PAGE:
Prince DNA Will Be Tested to Ward Off False Heirs

Prince DNA Will Be Tested to Ward Off False Heirs

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Prince DNA Will Be Tested to Ward Off False Heirs news

A Minnesota judge has ordered for a sample of Prince‘s blood to be analyzed to determine his DNA pattern. Judge Kevin Eide ordered the analysis Friday in the wake of people coming forth, claiming to be heirs of the artist, according to Minneapolis StarTribune. Additionally, the judge said that anyone who wanted to make such a claim had only four months to file a notice with the Carver County court.

Eide granted Bremer Trust, the company protecting Prince’s assets, permission to send a sample of blood from the medical examiner that performed the artist’s autopsy to a DNA testing facility in Fairfield, Ohio.

Prince’s first wife, Mayte Garcia, gave birth to a son, Boy Gregory, in October 1996, but he died within a week due to a rare skull defect known as Pfeiffer syndrome. She later said the couple got pregnant again but she suffered a miscarriage, according to HollywoodLife. They announced their divorce in 1998. Prince died with no known children.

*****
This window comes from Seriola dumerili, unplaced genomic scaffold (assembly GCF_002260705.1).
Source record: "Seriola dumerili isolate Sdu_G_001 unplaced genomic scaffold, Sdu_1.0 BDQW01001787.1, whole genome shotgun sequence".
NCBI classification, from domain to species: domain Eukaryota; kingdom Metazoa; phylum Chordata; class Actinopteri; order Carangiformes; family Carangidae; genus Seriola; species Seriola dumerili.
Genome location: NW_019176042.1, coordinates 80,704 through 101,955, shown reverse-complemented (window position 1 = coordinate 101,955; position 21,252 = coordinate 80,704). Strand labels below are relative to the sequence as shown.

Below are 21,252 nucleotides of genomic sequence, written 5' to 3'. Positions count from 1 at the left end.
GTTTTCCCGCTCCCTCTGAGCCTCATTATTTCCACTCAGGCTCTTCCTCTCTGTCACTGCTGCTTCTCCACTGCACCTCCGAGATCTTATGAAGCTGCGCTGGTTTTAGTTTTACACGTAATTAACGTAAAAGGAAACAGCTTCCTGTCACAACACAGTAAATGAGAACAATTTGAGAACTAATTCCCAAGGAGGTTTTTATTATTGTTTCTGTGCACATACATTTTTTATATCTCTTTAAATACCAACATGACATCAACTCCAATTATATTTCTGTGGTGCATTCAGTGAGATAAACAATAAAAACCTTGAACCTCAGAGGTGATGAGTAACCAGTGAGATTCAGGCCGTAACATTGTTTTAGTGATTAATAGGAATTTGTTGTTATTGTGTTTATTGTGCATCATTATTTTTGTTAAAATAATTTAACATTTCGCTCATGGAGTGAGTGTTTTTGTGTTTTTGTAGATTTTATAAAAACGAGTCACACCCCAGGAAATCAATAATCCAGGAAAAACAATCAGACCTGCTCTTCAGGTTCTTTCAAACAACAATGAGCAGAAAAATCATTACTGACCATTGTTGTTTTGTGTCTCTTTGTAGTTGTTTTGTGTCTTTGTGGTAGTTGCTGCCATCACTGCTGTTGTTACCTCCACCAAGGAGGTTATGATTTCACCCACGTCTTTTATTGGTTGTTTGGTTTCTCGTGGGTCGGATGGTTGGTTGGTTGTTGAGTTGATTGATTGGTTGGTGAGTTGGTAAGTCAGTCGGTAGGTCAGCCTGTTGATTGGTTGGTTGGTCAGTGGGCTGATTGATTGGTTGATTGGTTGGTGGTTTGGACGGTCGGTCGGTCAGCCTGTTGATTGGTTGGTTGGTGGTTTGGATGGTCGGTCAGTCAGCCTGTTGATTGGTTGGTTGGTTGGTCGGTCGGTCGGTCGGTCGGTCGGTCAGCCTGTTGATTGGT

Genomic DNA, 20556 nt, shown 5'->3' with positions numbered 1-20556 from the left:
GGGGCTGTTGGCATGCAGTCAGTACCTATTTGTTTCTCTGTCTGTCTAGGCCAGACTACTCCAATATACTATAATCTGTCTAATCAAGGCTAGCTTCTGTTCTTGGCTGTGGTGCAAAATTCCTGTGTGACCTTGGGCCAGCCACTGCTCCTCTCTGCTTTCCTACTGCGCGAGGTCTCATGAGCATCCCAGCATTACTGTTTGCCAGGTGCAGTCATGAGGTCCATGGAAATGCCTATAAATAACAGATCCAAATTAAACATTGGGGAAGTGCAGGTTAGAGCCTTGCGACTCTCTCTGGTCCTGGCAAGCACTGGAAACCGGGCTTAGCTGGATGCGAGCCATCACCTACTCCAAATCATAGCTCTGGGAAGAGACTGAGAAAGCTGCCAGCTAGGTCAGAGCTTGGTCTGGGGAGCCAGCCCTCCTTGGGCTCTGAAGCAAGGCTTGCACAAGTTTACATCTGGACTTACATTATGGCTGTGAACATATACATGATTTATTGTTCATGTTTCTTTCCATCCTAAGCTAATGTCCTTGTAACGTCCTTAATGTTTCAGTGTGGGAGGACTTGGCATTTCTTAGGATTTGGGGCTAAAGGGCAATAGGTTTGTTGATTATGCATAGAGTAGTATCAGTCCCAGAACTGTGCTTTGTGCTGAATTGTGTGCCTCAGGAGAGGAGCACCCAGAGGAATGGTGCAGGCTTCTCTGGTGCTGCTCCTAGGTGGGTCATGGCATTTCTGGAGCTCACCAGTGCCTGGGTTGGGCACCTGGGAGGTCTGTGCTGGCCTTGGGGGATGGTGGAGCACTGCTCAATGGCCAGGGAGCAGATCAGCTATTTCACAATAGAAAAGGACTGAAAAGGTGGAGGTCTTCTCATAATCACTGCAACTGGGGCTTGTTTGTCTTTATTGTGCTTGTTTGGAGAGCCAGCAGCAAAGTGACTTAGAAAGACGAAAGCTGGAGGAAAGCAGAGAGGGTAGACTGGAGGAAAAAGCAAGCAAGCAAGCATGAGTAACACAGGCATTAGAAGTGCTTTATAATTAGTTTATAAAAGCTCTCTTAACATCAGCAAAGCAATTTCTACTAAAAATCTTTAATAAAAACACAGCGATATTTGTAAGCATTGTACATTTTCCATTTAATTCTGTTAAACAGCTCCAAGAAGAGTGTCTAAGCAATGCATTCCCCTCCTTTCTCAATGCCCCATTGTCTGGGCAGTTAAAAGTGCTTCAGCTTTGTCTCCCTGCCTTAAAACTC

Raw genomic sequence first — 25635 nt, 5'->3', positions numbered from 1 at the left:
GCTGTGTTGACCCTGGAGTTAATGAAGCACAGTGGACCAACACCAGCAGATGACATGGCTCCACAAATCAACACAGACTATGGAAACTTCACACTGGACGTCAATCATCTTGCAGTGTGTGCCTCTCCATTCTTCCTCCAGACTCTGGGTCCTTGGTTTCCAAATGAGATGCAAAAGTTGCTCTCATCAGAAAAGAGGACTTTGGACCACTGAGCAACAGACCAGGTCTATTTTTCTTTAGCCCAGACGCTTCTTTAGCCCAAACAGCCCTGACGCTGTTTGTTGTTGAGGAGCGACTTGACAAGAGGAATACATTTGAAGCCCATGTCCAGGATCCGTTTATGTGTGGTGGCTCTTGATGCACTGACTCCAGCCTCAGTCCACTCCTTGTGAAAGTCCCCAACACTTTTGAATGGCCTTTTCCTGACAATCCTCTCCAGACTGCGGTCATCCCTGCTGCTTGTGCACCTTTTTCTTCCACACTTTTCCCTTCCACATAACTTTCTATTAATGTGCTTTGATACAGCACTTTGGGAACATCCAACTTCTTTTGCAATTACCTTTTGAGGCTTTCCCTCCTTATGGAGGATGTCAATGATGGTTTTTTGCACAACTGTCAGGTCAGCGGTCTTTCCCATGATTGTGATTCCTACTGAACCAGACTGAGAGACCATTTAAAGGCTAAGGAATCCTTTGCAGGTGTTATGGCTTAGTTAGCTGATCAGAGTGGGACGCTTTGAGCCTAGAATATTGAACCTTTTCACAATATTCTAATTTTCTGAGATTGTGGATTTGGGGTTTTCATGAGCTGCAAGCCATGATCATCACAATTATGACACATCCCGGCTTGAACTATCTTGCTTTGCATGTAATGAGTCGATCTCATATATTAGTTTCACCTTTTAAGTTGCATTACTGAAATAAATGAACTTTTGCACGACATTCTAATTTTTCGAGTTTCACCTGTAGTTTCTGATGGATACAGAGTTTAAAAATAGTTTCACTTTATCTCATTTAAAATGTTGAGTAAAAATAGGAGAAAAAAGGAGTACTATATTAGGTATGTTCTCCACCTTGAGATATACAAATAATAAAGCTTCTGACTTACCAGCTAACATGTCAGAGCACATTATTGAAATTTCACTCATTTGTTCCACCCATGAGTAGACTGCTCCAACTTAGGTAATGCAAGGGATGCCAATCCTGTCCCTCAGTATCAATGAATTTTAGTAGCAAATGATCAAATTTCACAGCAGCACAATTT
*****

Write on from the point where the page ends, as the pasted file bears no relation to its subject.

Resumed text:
The newspaper reported that an Atlanta woman filed a claim today seeking “over $750 billion,” saying she had been asking for compensation from Prince since “1985 or so.” The woman, Dr. K.K. Ferraro, has gone by several names over the years. Her filing was handwritten and included a three-page, typewritten letter that detailed her “now 40 years long post–Civil Rights Movement Sociopolitical Hostage Crisis,” which relates to Prince.

Eide previously dismissed a $1 billion claim by a California man who insisted he had an “implied” contract with Prince that entitled him to all of the artist’s musical rights.

On Monday, the judge appointed Bremer Trust as a special temporary administrator to safeguard the artist’s assets, including his vault of music. Prince’s siblings, a sister and five half-siblings, met in a court outside of Minneapolis that day to figure out how the estate would be handled, since Prince appears to have left behind no will. All but one sibling agreed to Bremer Trust taking provisional control.

Judge Eide said Friday that he would consider complaints objecting to Bremer Trust’s appointment after a properly noticed hearing. Claims filed after four months would be dismissed.

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